There’s a corrugated plastic pipe that runs underground from the gutter system of my mom’s house to the ditch at the bottom of the hill behind the house. On the other side of the ditch is a hill that climbs back up and leads to an old barn. That side of the hill only gets mowed a few times a year. My mom keeps the hill close to the house, along with a bunch of other grass, mowed well throughout the warm months.
Every now and then, I take my trimmer to her house and take care of some of the weeds near the ditch, especially around where the pipe drains, so it doesn’t get covered. I’d trimmed late July, doing a much more thorough job than my mom requested, but I thought I might as well take care of a bunch of the weeds along the ditch.
Mom usually keeps a flag near the pipe, but the flag had been damaged a while back, and she hadn’t replaced it. A couple weeks ago, I took my trimmer with the specific purpose of clearing by the pipe and marking it with the flag in preparation for someone to mow the hill with a tractor without hitting the pipe.
But I couldn’t find the pipe.
I started where I remembered it being. I widened my search. I kept trimming more and more. The grass was thick, and I thought perhaps I was simply stepping over it. I trimmed closer to the ground.
Mom joined me. We raked some grass.
We checked wet spots with the hoe.
I made a line one shovel dig at a time to see if the shovel could locate it.
A neighbor came up with the idea of running water through the gutters and watching for bubbles and listening for water.
Over two hours had passed, and we were ready to give in. We called another neighbor who would come by with a backhoe in the next couple days. The mower was no longer the concern. We started to think the recent rains had washed enough topsoil toward the ditch to cover the pipe.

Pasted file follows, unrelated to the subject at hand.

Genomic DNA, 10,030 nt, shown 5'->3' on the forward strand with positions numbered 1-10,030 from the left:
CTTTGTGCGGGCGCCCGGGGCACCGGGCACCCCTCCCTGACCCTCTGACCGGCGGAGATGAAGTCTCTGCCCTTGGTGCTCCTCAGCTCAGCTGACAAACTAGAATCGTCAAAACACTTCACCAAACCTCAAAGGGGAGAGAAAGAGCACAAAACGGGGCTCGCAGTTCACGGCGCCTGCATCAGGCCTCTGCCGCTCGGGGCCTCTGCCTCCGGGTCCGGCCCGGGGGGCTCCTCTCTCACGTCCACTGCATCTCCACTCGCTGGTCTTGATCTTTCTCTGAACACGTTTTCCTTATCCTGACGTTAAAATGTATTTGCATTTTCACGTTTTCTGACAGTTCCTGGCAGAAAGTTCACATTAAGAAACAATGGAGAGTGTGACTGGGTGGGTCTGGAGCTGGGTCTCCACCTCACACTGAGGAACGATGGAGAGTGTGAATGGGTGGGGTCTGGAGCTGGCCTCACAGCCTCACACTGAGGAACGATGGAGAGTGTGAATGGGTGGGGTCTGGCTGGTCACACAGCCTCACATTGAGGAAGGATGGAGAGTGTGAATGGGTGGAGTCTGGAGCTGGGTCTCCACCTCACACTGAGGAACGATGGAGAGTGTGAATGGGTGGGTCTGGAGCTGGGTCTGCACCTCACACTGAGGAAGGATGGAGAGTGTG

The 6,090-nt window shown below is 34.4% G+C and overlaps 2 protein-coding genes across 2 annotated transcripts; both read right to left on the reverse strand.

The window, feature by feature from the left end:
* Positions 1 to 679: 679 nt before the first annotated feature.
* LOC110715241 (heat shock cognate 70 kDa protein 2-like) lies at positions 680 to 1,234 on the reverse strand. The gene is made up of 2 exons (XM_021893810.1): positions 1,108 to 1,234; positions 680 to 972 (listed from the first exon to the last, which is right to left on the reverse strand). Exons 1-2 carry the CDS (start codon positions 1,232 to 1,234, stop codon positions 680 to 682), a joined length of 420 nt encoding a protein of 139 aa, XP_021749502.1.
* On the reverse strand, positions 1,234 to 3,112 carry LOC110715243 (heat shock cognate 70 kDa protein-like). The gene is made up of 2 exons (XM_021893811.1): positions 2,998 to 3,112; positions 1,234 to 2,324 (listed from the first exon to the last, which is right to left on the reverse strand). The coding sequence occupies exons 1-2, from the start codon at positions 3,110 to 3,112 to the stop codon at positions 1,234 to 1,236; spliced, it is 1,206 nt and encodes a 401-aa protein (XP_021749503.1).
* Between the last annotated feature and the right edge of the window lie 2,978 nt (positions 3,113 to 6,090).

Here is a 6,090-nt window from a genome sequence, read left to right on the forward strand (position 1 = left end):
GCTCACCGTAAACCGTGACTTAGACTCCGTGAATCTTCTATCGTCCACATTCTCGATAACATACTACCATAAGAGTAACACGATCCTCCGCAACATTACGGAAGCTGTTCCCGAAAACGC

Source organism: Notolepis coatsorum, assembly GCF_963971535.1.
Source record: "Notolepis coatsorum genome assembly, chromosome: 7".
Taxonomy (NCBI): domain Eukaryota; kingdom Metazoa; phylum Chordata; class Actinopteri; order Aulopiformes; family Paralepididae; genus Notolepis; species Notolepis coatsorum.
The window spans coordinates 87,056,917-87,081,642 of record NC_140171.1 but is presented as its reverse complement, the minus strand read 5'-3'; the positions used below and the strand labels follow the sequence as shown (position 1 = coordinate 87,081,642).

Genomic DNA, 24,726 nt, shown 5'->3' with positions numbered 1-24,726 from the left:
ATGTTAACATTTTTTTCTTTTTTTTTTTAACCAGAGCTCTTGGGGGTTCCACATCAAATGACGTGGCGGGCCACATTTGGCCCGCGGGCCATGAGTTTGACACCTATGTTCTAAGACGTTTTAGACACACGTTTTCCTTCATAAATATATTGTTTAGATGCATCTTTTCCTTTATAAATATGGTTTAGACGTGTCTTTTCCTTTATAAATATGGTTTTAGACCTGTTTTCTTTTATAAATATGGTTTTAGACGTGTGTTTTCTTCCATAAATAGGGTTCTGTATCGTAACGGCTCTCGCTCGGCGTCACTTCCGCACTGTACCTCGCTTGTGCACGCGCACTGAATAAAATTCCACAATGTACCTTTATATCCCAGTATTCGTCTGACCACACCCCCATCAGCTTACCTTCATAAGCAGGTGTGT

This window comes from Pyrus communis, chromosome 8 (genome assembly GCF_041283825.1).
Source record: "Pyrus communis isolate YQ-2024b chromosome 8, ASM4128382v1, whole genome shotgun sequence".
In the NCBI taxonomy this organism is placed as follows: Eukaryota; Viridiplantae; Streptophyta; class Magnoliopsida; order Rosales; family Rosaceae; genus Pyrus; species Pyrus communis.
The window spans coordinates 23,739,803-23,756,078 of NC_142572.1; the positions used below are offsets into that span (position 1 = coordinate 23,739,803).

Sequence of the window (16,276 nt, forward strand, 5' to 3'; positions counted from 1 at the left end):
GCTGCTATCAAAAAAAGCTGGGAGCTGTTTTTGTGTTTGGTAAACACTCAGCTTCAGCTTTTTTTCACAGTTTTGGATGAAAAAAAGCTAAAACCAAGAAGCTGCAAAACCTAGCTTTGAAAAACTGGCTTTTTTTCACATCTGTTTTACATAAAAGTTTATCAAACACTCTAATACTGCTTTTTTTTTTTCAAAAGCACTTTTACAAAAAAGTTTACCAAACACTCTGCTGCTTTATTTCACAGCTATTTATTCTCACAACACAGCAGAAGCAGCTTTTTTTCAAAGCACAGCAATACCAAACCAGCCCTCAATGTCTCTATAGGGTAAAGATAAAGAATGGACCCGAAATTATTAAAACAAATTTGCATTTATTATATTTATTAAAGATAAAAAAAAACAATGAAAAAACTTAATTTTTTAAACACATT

Just before heading back toward the house, Mom told me to walk into the “tall grass.” I looked at her as if she was crazy. Tall grass was all around. She specified and I took a couple steps into it and realized I was standing in water.
Yes, the same water the neighbor had sent through the gutters.
I took one step out of the water toward the edge of my mowing and stepped on the pipe. It was three inches into the unmowed grass.
Less than frustrated, we were grateful, and we laughed. How could we have been so sure we knew where that pipe was and been off? I had already trimmed farther than we imagined it being. There was no need to go three more inches.
But apparently there was. I trimmed a bit more and stuck the flag in the ground.
I don’t think either of us will forget where that pipe is ever again. But we’re not taking any chances.
Just because we’re certain of something doesn’t mean we’re right. We can know something with certainty at one point but get disoriented the next time. We need some markers, and we need to consistently keep our bearings.
The search through confusion can get tiring and uncomfortable, but it can also be an adventure – as long as we pursue through it and don’t get stuck in it.
What do you need to mark with an orange flag right now?